dc.description.abstract<table><tr><td colspan="2" class="item-title">Belongingness: a pivotal precursor to optimising the learning of nursing students in the clinical environment</td></tr><tr class="item-sponsor"><td class="label">Conference Sponsor:</td><td class="value">Sigma Theta Tau International</td></tr><tr class="item-year"><td class="label">Conference Year:</td><td class="value">2007</td></tr><tr class="item-author"><td class="label">Author:</td><td class="value">Levett-Jones, Tracy L., RN, BN, ME</td></tr><tr class="item-institute"><td class="label">P.I. Institution Name:</td><td class="value">The University of Newcastle</td></tr><tr class="item-author-title"><td class="label">Title:</td><td class="value">Bachelor of Nursing Program Convenor, Research Academic</td></tr><tr class="item-email"><td class="label">Email:</td><td class="value">Tracy.Levett-Jones@newcastle.edu.au</td></tr><tr><td colspan="2" class="item-abstract">[Research Presentation] This paper profiles the findings from a study that explored the phenomenon of belongingness. In this study the relationship between belongingness and the clinical placement experiences of third year nursing students in Australia and the United Kingdom was examined by measuring the extent to which students experience belongingness, and exploring the factors that impact on and are consequences of that experience. Students (n = 362) from three universities participated in an anonymous online survey termed the Belongingness Scale-Clinical Placement Experience (BES-CPE), and eighteen of those students participated in semi-structured interviews. In comparing the extent to which nursing students experience belongingness it was determined that the mean BES-CPE scores of participants from the UK were statistically higher than participants from either of the two Australian universities. Of the demographic variables analysed, previous nursing experience, gender and country of birth, were not a strong influence on students&AElig; experience of belongingness.&aacute;The effects of age and English as a first language were less certain.&aacute;The qualitative data revealed that the experiences of the participants from the three universities were remarkably similar. The participants described placement experiences that spanned a continuum from those that promoted a high degree of belongingness to those that provoked intense feelings of alienation. Belongingness was seen to be both a deeply personal and a contextually-mediated experience. The interpersonal relationships forged with the registered nurses that students worked with were the most important influence on belongingness. A number of consequences of belongingness were identified by students. Of these it was the relationship between belongingness and students&AElig; capacity and motivation for learning to nurse that emerged as a critical and recurring theme. Given that clinical placements are specifically designed to facilitate authentic learning opportunities, this is a significant finding that has repercussions at both the micro and macro levels.</td></tr></table>en_GB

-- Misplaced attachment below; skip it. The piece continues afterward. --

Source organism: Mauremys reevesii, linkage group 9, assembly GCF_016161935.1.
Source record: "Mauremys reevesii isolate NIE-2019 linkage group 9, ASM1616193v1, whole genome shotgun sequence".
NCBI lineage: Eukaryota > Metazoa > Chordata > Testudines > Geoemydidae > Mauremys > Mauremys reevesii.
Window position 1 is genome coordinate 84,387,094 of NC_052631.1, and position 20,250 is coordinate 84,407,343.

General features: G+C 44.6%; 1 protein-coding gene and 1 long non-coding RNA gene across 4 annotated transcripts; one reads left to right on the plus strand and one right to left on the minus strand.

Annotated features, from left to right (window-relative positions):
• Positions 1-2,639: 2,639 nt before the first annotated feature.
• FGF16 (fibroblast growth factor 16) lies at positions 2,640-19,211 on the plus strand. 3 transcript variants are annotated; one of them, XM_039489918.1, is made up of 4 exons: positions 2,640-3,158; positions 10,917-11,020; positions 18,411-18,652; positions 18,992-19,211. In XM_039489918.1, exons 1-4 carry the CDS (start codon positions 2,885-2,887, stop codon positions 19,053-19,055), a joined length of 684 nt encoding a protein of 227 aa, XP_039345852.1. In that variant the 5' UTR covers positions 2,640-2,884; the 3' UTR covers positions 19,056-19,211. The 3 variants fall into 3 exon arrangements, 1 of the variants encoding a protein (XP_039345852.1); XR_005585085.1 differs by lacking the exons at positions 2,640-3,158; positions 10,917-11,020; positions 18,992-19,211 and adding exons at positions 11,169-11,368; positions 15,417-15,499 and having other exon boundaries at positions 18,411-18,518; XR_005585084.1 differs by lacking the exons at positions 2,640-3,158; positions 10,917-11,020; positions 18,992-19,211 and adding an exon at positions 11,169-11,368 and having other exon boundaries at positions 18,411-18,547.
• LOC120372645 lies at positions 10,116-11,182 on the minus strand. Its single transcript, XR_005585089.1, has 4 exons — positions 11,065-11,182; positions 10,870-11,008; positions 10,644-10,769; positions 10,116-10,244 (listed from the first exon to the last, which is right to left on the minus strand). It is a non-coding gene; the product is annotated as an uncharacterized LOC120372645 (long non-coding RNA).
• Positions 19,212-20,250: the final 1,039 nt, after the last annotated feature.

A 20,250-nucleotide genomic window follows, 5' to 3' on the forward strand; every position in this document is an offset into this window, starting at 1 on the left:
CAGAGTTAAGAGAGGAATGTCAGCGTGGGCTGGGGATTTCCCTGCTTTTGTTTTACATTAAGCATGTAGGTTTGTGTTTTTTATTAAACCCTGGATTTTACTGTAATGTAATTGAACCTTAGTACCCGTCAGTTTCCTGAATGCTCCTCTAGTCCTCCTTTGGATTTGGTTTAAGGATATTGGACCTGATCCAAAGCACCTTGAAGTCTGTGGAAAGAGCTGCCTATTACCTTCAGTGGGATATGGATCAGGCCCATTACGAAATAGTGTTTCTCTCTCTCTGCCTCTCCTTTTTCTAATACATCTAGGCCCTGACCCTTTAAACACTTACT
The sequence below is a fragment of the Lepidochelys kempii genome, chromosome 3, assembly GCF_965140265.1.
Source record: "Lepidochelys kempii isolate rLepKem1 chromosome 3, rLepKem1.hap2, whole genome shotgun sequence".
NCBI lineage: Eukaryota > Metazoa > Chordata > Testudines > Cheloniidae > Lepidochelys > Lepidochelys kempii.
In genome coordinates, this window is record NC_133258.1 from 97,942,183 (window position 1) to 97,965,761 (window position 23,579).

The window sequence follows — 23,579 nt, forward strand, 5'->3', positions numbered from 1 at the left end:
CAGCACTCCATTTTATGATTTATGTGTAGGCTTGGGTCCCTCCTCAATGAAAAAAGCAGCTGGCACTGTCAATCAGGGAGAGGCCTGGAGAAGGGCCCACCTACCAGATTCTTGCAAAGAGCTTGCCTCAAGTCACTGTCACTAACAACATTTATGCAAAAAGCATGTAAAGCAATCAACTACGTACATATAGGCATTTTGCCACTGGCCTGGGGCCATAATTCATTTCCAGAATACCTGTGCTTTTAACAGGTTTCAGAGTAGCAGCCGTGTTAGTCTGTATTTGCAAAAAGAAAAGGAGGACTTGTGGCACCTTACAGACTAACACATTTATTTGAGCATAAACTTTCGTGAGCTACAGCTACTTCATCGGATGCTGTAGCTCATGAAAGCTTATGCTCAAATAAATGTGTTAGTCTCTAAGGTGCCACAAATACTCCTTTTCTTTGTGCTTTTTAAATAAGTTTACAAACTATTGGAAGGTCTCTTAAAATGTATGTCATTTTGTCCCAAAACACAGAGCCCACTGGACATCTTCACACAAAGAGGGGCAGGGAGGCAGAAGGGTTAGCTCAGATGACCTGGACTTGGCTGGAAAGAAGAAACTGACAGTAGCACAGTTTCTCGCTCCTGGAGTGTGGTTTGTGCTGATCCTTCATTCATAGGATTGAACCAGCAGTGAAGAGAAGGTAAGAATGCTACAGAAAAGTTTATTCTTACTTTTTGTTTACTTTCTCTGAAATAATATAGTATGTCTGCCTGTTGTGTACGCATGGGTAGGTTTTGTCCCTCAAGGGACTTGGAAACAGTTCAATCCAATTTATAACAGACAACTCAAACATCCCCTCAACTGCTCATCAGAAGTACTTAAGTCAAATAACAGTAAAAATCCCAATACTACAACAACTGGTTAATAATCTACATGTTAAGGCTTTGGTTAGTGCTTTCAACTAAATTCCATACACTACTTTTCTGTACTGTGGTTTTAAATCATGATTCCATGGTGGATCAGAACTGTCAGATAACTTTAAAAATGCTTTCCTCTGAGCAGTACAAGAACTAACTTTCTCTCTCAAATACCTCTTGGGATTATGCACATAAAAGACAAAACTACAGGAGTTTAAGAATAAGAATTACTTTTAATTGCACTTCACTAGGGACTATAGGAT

dc.date.available2011-10-26T11:24:52Z-
dc.date.issued2011-10-17en_GB
dc.date.accessioned2011-10-26T11:24:52Z-
dc.description.sponsorshipSigma Theta Tau Internationalen_GB